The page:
Madagascar has a population of 22 million people. It is the fourth largest country in the world. There has been little progress of improving conditions of the poor. Over the last decade Madagascar has experienced political, economic, climatic shocks, which have created this slow pace of economic growth and poverty reduction.

We started in Madagascar with the Missouri Botanical Gardens who helped introduce the tropical Floras. Our operations are located in a rural village where we have installed solar panels, but there is still more that we want to accomplish for our artisans.

At a visit in Madagascar, one of our weavers went into labor. The hospital was lit with candles because the batteries designed to store energy in the solar panels had failed. The infant died that night due to the lack of medical tools and proper lighting. As a result we immediately stepped in with the help of the Missouri Botanical Gardens to find a solution for our Artisans. This hospital now has been installed with medical tools and necessary batteries to store solar energy with the profits we have earned. This was a collaborative project that directly saved lives of future children.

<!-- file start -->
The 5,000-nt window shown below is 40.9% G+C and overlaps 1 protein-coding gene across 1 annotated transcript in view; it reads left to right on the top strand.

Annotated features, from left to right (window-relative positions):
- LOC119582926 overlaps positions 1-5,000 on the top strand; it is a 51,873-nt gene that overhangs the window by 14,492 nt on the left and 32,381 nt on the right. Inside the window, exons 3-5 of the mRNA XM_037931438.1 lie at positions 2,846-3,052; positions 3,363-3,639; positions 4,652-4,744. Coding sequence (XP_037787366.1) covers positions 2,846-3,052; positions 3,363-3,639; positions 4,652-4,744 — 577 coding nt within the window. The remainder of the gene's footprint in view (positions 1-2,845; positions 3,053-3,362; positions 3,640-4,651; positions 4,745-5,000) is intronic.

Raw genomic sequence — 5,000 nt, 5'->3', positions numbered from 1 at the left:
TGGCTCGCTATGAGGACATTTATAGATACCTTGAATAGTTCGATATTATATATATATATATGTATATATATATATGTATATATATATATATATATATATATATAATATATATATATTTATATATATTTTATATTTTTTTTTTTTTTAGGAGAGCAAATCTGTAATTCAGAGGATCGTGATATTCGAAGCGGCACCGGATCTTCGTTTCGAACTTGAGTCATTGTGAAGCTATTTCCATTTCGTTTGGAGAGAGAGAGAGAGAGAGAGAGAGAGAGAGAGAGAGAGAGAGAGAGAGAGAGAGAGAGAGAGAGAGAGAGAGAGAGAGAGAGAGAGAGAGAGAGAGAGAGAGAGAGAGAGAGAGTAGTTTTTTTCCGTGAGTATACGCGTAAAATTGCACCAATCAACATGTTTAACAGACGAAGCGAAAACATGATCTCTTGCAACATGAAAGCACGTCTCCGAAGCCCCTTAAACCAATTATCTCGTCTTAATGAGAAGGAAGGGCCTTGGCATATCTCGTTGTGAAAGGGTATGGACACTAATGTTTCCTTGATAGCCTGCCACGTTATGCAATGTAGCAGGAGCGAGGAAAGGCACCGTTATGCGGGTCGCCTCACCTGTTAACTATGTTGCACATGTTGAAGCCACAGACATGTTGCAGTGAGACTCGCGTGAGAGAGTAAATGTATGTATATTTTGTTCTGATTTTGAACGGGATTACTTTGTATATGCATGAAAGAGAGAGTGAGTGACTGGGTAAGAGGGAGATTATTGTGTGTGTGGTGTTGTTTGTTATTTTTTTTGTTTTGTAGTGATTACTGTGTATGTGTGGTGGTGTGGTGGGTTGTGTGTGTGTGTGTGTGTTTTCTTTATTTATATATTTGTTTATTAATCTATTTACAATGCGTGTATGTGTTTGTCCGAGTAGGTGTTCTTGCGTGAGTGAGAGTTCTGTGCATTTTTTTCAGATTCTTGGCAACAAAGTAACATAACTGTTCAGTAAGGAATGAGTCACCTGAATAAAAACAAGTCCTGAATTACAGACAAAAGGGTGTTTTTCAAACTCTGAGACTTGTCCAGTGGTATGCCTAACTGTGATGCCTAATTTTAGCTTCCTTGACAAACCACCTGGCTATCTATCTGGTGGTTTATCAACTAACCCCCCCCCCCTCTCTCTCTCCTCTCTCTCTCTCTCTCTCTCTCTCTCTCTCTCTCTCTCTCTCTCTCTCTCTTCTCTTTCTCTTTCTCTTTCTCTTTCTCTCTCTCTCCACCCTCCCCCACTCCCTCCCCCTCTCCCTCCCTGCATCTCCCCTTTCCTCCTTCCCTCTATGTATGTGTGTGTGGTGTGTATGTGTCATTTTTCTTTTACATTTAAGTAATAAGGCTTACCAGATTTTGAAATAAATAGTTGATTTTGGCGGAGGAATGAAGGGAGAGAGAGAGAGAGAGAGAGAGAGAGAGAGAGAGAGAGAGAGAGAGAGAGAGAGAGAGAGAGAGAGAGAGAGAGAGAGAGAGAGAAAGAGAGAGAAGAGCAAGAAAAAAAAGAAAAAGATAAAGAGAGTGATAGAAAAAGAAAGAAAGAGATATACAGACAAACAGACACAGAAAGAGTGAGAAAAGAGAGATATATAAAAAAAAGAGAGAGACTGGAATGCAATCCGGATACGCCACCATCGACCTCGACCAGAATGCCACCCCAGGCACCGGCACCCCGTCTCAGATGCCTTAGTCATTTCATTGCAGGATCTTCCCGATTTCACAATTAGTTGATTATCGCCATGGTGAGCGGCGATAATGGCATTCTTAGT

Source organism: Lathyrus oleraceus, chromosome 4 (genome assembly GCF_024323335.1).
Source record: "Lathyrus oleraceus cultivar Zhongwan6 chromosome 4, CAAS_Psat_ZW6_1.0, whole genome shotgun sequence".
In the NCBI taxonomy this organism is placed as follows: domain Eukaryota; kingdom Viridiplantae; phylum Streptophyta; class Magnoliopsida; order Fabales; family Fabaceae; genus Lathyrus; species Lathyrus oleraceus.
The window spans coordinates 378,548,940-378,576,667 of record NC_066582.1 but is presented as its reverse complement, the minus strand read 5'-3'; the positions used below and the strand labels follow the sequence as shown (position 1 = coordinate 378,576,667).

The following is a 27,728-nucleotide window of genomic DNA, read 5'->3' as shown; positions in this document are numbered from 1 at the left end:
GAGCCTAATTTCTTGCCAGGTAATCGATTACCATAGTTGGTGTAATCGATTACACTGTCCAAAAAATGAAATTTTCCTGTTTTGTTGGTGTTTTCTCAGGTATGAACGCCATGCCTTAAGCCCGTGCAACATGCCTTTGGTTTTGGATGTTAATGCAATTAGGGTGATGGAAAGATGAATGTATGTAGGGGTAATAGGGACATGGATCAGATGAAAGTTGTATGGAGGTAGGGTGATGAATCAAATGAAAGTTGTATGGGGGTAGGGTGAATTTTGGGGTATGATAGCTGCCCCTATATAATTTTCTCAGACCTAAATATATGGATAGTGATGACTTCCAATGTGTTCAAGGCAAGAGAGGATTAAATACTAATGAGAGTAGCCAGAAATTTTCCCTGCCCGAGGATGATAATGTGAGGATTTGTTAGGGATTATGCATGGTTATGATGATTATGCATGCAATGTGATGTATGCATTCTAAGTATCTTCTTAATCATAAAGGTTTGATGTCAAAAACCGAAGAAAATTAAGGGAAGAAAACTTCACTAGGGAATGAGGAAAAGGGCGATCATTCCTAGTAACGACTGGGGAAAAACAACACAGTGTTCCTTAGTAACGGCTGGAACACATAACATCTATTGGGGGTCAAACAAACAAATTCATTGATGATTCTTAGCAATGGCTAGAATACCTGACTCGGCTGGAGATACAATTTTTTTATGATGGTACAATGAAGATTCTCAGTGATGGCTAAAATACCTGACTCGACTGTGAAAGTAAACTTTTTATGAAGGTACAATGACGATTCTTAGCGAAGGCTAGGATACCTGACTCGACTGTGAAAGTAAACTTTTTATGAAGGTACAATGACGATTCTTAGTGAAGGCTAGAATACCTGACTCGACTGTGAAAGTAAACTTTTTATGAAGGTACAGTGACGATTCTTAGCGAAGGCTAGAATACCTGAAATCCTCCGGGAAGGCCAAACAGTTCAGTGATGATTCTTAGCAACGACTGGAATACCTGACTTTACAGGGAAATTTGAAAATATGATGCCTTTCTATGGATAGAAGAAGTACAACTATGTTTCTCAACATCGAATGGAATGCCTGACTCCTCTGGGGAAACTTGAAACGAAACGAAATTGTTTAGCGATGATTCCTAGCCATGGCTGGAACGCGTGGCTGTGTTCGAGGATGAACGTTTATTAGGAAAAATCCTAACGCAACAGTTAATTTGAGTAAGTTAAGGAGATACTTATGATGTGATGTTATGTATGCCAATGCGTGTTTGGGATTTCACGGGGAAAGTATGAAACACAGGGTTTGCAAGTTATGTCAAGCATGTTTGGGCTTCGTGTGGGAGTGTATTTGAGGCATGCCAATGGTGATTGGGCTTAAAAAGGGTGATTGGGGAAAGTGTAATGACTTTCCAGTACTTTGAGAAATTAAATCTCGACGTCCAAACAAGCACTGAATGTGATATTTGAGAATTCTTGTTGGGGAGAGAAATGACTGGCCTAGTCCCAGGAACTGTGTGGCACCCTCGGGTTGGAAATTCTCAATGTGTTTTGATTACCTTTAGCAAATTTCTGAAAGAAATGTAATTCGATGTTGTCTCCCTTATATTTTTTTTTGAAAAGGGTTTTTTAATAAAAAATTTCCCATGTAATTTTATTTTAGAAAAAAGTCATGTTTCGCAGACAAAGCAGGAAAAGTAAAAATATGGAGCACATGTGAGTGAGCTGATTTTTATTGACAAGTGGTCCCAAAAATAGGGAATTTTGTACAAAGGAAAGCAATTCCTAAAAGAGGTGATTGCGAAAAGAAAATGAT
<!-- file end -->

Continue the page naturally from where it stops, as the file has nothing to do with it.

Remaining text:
This plant grows in marshes along the East Coast of Madagascar close to the Agnalazaha Forest nature reserve. This forest is home to many rare species of plants and animals. The villagers of Mahabo-Mananivo walk several miles to collect this sedge.  Once considered a weed, it is now valued as a cash crop and is even being planted by nearly a dozen artisans.

Once dry, it is “kneaded” into a whitish clay mixture to coat each piece and allowed to dry again.  Then, using the point of a needle it is split in half and each half split again into 4 very thin strips. These strips are boiled in dye for a few minutes and laid out to dry once again.  Only then can the artisan begin to weave.

TECHNIQUE: “over/under” technique

HANDLES: The leather handles are made of goat leather filled with straw or the handles are natural, woven from grass.